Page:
Regan: Action In An Age Of Trumpery
Fighting back against the vulgar, unacceptable man.
Since the inauguration of what seems to be becoming a daily tantrum in a chamber pot, the previous administration and Congress appear more sophisticated and productive by a mere tweet. Currently, Washington D.C. is a circus of feckless sycophants working with an ill-coiffed buffoon. A greater degree of equanimity would sharpen the responses that are working to render this embarrassing moment in US history only four years in duration.
Social media, in partnership with the 24-hour news cycle, appears to have superseded television as our nation’s preferred means of entertainment and information. Unveiling trouble has never been easier; awareness is always a scroll away. The news networks, and various politicians are at fault for favoring entertainment over content. We are all guilty for allowing the tidbits of news we experience and while we now on social media to constitute the majority of our news consumption. It has become quite common to hear someone refer to Facebook as the place they saw an article and quite uncommon to hear a newspaper cited as the source. The output of news must stop placing such a primacy on view counts, and those of us reading the news must attempt to indicate our preference for content over entertainment. If we do not, our outrage will only feed the unhealthy cycle that begins anew each time President Donald Trump opines online.
The first amendment grants everyone the right to expressio but does not grant value to that which is expressed. It is valuable to express one’s opinion, but not by much if that opinion lacks reason, and especially if one refuses to change when faced with reason. Passionate reactions — online, televised,or in conversation should not gather major traction if they rely mainly upon intensity and insanity rather than information. Of course, certain passionate reactions, such as cries for help from the disenfranchised, are intrinsically valuable. Such reactions are more effective when passion is combined with reason. It is that combination that is currently taking a stand, or rather taking a knee, to protest an America ostensibly for every American.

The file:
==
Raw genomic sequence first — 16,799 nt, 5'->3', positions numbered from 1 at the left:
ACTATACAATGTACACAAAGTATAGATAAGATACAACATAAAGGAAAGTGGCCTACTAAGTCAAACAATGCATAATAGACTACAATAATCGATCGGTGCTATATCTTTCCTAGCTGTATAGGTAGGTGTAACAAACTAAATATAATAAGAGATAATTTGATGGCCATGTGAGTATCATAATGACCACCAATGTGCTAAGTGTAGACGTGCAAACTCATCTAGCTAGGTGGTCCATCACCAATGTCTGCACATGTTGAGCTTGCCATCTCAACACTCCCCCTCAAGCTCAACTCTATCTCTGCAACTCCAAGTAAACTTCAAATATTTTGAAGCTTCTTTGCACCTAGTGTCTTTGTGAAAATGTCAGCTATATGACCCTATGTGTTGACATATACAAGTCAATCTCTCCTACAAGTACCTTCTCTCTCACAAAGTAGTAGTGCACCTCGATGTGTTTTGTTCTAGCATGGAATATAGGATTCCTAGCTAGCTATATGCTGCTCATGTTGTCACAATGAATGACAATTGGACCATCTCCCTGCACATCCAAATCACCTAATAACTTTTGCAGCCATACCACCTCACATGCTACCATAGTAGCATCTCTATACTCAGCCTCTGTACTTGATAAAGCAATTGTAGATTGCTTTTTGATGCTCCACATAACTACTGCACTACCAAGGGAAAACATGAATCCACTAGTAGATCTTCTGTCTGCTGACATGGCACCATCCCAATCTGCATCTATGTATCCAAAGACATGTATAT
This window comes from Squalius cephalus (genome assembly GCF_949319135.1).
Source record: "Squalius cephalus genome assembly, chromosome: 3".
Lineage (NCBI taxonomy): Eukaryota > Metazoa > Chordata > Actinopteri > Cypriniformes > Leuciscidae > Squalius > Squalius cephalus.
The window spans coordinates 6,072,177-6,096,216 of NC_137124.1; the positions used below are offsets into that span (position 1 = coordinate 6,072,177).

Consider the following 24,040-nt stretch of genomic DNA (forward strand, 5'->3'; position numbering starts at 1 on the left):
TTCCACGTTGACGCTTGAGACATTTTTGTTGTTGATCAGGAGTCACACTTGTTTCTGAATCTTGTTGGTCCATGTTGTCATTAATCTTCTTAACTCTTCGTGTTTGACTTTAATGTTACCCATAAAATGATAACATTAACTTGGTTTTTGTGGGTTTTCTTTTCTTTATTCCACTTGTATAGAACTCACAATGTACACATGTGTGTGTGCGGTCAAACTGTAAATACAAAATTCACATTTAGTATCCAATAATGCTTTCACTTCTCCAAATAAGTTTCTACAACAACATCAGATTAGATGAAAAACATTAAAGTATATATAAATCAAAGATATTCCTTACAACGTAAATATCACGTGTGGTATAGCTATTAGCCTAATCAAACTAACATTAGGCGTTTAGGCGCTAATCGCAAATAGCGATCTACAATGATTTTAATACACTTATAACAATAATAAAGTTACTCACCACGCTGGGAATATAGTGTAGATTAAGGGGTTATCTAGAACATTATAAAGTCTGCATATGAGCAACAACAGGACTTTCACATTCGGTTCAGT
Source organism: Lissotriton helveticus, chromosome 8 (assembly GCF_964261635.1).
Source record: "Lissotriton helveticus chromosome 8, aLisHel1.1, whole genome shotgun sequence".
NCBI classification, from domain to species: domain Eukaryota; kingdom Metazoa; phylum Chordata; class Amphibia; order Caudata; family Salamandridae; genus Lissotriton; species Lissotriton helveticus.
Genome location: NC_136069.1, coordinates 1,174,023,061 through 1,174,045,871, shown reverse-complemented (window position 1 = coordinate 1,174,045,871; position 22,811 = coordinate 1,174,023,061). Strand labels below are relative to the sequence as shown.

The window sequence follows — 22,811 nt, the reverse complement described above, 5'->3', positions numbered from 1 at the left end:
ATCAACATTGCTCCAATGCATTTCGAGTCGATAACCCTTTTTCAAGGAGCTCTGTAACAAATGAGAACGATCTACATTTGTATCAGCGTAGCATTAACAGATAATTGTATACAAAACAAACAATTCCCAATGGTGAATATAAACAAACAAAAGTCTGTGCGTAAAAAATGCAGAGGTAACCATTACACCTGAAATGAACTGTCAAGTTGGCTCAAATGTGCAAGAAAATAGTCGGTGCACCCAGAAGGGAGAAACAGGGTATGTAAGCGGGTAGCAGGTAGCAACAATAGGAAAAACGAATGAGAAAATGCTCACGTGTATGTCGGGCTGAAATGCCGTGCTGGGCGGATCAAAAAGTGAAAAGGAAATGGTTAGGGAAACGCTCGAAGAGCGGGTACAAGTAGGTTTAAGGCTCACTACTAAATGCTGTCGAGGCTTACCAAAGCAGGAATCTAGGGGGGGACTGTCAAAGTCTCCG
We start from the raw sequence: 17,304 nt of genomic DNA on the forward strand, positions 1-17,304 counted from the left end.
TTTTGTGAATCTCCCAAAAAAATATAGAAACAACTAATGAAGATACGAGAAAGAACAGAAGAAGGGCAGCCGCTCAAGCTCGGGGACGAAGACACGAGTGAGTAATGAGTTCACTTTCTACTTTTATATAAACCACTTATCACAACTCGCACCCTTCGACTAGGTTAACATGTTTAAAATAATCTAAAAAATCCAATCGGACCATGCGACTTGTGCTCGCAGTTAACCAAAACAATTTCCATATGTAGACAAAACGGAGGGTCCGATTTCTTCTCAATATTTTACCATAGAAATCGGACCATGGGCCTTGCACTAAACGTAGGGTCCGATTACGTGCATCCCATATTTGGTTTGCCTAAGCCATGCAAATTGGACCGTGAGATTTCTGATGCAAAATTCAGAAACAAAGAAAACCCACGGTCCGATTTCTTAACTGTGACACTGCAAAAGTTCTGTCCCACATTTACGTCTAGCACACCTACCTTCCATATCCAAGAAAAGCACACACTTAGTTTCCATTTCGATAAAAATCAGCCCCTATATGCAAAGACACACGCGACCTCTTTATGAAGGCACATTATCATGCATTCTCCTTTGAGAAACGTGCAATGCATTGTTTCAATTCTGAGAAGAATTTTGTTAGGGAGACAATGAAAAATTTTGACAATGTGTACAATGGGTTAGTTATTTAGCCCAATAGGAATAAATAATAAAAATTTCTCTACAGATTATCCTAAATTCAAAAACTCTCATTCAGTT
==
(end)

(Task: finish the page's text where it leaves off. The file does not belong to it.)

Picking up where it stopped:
Attention is valuable for what can be accomplished afterwards and meaningless if it begets nothing but itself. The “narcissist-in-chief’s” alarming and ungrammatical tweets are not worthy of the attention they receive; the courageous display of conviction and good citizenship blossoming across the National Football League are worthy of all the attention they receive. In fact, taking a knee to demand America stand for every color of skin equally is rippling into other venues. Comedian Katt Williams took a knee on the red carpet at the BET Awards; a World War II submariner taking a knee in his backyard; ESPN host Jemele Hill called the president “a white supremacist” then remained consistent in her beliefs by criticizing the owner of the Dallas Cowboys’ statement that players who kneeled during the national anthem would not be allowed to play.
Hill’s two-week suspension from ESPN is exactly how every American with strongly held beliefs should comport themselves when the expression of those beliefs is challenged. When she referred to the president as “a white supremacist,” Hill was likely doing so because a man who found neo-Nazis and those protesting their ideology equally reprehensible in Charlottesville. Hill is right to have little faith in the humanity of a man who is incapable of denouncing neo-Nazis. Violence was perpetrated on both sides, but it is Trump’s failure to publically recognize the immorality of one side, and the morality of the other, which is so troubling. ESPN warned Hill for her comments were “inappropriate” becayse they “paint[ed] ESPN in an unfair light,” and she apologized, but continued to stand by her views. More citizens must act to continue resisting the inanity of the Trump administration.
For instance, the coal industry is declining worldwide, and Trump claims that he will reinvigorate it, a declaration as illogical and ridiculous as his ineffectual series of tweets about the devastation in Puerto Rico after Hurricane Maria. One news outlet reported that “his first response came five days after the storm hit.” His first response was a tweet, not aid. The average citizen, who does not have the clout of Jemele Hill or an NFL player, can do their part by making an effort to ignore such tweets and support good reporting by informing themselves outside of social media. Citizens with more to lose, and more power, may follow Jemele Hill’s example: Calmly assert your beliefs, and be reasonable when challenged.